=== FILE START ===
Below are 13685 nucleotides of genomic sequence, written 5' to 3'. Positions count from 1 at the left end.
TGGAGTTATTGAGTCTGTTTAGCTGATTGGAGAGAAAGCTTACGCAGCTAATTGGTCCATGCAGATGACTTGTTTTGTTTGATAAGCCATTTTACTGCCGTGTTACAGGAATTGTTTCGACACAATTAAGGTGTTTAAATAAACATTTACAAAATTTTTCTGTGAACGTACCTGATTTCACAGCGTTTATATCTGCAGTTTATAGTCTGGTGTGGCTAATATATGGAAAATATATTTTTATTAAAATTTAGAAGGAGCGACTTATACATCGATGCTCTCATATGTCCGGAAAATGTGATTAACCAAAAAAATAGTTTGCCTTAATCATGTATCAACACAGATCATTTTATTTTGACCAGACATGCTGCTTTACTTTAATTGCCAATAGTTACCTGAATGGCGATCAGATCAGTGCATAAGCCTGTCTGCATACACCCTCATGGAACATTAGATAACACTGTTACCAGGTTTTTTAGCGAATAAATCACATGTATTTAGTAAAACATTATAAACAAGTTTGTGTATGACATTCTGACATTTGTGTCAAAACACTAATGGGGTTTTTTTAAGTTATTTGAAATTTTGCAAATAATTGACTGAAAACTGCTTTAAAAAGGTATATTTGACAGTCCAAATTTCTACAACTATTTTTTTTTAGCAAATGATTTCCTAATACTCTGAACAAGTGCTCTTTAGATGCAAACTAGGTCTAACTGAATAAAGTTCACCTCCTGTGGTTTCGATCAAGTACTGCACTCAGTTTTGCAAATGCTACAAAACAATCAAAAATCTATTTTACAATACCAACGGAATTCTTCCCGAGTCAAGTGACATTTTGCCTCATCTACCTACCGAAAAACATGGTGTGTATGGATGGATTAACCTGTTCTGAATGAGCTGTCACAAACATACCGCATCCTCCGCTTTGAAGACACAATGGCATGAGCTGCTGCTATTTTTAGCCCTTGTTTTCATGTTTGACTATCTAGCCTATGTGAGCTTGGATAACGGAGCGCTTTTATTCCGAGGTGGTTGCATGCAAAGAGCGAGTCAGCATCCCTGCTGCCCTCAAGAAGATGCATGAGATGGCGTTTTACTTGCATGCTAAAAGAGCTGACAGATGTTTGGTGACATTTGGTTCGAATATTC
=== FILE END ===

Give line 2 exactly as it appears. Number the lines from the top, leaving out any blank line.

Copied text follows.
TGGAGTTATTGAGTCTGTTTAGCTGATTGGAGAGAAAGCTTACGCAGCTAATTGGTCCATGCAGATGACTTGTTTTGTTTGATAAGCCATTTTACTGCCGTGTTACAGGAATTGTTTCGACACAATTAAGGTGTTTAAATAAACATTTACAAAATTTTTCTGTGAACGTACCTGATTTCACAGCGTTTATATCTGCAGTTTATAGTCTGGTGTGGCTAATATATGGAAAATATATTTTTATTAAAATTTAGAAGGAGCGACTTATACATCGATGCTCTCATATGTCCGGAAAATGTGATTAACCAAAAAAATAGTTTGCCTTAATCATGTATCAACACAGATCATTTTATTTTGACCAGACATGCTGCTTTACTTTAATTGCCAATAGTTACCTGAATGGCGATCAGATCAGTGCATAAGCCTGTCTGCATACACCCTCATGGAACATTAGATAACACTGTTACCAGGTTTTTTAGCGAATAAATCACATGTATTTAGTAAAACATTATAAACAAGTTTGTGTATGACATTCTGACATTTGTGTCAAAACACTAATGGGGTTTTTTTAAGTTATTTGAAATTTTGCAAATAATTGACTGAAAACTGCTTTAAAAAGGTATATTTGACAGTCCAAATTTCTACAACTATTTTTTTTTAGCAAATGATTTCCTAATACTCTGAACAAGTGCTCTTTAGATGCAAACTAGGTCTAACTGAATAAAGTTCACCTCCTGTGGTTTCGATCAAGTACTGCACTCAGTTTTGCAAATGCTACAAAACAATCAAAAATCTATTTTACAATACCAACGGAATTCTTCCCGAGTCAAGTGACATTTTGCCTCATCTACCTACCGAAAAACATGGTGTGTATGGATGGATTAACCTGTTCTGAATGAGCTGTCACAAACATACCGCATCCTCCGCTTTGAAGACACAATGGCATGAGCTGCTGCTATTTTTAGCCCTTGTTTTCATGTTTGACTATCTAGCCTATGTGAGCTTGGATAACGGAGCGCTTTTATTCCGAGGTGGTTGCATGCAAAGAGCGAGTCAGCATCCCTGCTGCCCTCAAGAAGATGCATGAGATGGCGTTTTACTTGCATGCTAAAAGAGCTGACAGATGTTTGGTGACATTTGGTTCGAATATTC